Once I remove the 3D prints from the build plate, I washed them in the 99% isopropyl alcohol using a container with a strainer that I had purchased.

The resin prints are usually a bit sticky right out of the printer, and they need to be placed in the sun or ultraviolet light to be completely dried/cured. Since I print mostly at night, I used a rotating turntable and a UV light for the final process.

The finished 3D prints of the Rooks are really nice and the detail is way better than the prints from my FDM printer. Even the lettering is clean and there is no need to sand or file the prints to create clean edges or to reveal details.

Clean up

Elegoo provides paper filters that allow you to pour the unused portion of resin from the resin tank back into the original bottle while avoiding any remnants/debris from the print.

The problem that I encountered was that the measuring cup that came with the printer was badly cracked, but I did not initially see the crack because the cup is clear. So, my process of returning the resin to the bottle via the cup was a disaster since most of the resin poured all over my desk and the carpet beneath the desk. I spent a long time using the isopropyl alcohol to not only clean the resin tank and the build platform but also my desk, the carpet, and any other surface that it spilled onto. The alcohol did do a good job except for the carpet that was light brown and is now red/brown.

Eventually, I squeezed the paper funnel/strainer into the original resin bottle and slowly poured the rest of the resin that I had managed to save in the resin tank, into the bottle. I will be buying a new measuring cup for this process since the spout on the cup is much safer to use to pour.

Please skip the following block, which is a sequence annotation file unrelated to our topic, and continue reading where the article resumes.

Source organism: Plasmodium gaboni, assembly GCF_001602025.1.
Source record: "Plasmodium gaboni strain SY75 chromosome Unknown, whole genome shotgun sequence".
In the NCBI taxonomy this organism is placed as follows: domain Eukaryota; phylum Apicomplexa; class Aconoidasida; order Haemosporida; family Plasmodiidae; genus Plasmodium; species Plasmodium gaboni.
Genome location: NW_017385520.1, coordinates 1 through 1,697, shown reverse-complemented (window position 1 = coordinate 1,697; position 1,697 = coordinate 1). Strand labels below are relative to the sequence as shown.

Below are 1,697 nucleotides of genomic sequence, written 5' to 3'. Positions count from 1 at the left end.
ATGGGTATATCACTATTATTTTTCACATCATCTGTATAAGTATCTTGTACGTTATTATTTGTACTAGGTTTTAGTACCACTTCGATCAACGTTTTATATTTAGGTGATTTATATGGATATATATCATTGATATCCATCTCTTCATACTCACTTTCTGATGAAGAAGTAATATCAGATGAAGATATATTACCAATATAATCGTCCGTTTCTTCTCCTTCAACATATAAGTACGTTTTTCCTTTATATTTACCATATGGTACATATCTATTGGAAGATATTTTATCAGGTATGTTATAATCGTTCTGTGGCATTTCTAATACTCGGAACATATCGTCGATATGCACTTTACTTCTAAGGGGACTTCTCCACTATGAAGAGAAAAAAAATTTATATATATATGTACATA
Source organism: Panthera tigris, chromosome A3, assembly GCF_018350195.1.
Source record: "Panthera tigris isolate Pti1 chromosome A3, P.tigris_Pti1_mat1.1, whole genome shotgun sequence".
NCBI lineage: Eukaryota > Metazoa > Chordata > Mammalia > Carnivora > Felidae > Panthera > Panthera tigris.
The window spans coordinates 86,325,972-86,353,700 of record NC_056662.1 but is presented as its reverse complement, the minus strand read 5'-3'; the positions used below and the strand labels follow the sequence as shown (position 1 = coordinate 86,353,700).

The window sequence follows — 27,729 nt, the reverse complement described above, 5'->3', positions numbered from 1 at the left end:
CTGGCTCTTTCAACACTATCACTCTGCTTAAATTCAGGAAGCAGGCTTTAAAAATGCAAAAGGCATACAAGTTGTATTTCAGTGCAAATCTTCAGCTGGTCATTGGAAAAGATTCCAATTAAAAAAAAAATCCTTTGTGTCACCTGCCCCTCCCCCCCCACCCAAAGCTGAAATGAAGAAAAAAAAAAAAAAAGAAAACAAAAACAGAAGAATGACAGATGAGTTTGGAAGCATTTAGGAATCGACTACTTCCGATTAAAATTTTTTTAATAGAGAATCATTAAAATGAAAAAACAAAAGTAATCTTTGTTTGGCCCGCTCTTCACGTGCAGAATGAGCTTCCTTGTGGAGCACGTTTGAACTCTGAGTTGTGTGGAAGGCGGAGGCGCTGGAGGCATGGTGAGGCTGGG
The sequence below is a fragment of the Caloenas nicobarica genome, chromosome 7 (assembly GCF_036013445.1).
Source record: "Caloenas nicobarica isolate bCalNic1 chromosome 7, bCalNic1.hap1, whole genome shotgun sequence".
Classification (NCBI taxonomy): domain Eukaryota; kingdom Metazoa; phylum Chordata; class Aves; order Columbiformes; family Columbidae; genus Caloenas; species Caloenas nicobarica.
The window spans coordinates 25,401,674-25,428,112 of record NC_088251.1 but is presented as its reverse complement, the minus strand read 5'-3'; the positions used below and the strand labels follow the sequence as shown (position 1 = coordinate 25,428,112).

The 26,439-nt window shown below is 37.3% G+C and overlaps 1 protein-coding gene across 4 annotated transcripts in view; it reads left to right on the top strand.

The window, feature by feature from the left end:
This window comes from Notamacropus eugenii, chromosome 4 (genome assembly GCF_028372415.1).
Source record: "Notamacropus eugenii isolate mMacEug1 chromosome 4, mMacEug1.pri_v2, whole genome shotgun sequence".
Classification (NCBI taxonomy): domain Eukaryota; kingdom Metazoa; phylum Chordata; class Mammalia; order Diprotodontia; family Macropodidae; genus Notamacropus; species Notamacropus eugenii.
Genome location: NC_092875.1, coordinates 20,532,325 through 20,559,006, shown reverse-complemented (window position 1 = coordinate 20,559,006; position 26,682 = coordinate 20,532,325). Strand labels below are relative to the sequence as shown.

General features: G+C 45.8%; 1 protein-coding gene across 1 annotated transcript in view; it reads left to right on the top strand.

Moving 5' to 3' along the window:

Important Note related to the use of Resin:

For creating your own prints, Elegoo provides ChiTuBox slicing software for you to design and slice your own models. A version of the software is included on the USB flash drive that they provide and you can also download it from their website. The following are a few screenshots from the application:

What I like

  • The build quality of the unit
  • Quiet compared to my FDM printer
  • Ease of setup and use
  • Great 3D print quality

What I’d Change

  • Include a stronger/better measuring cup
  • Include an interior marker in the resin tank that at the least indicates the maximum fill level
  • Maybe a larger resin tank for larger and solid prints?
  • An automatic audible warning and pause feature if the resin runs out (Not sure if there is one)
  • Include a bottle of resin with the starter kit
  • A clearer and more detailed manual

Final thoughts

Over the past few months, I have become very familiar with my FDM filament 3D printer and have enjoyed several successful prints of various intricacies. However, this has not been without pain. Issues like breaking filament, or tangling filament, unlevel build plate, filament not sticking to the build plate, stringy filament because of the incorrect nozzle temperature, etc have resulted in a lot of frustrating hours as I have had to try and retry various tweaks to earn my eventual successful 3D prints. Don’t get me wrong, when the FDM printer is printing correctly, the process albeit a bit noisy is great to watch and great to create timelapse videos. I say all of this to explain why I was quite hesitant about the actual process of printing with this resin printer. I kept asking myself “what could or will go wrong?”. Well, I cannot quite explain the joy I experienced with an amazingly easy printer setup and a completely successful print on my very first try. And, my first print as you read was the more than basic design Rooks unlike my first print on the FDM printer that was a simple cube. This ELEGOO Mars UV Photocuring LCD 3D Printer is simply great and I can’t wait until I can afford a larger resin printer to produce larger models. I am giving it a well done and two thumbs up!!

Price: $249.99
Where to buy: Amazon and Elegoo
Source: The sample for this review was provided by Elegoo Mars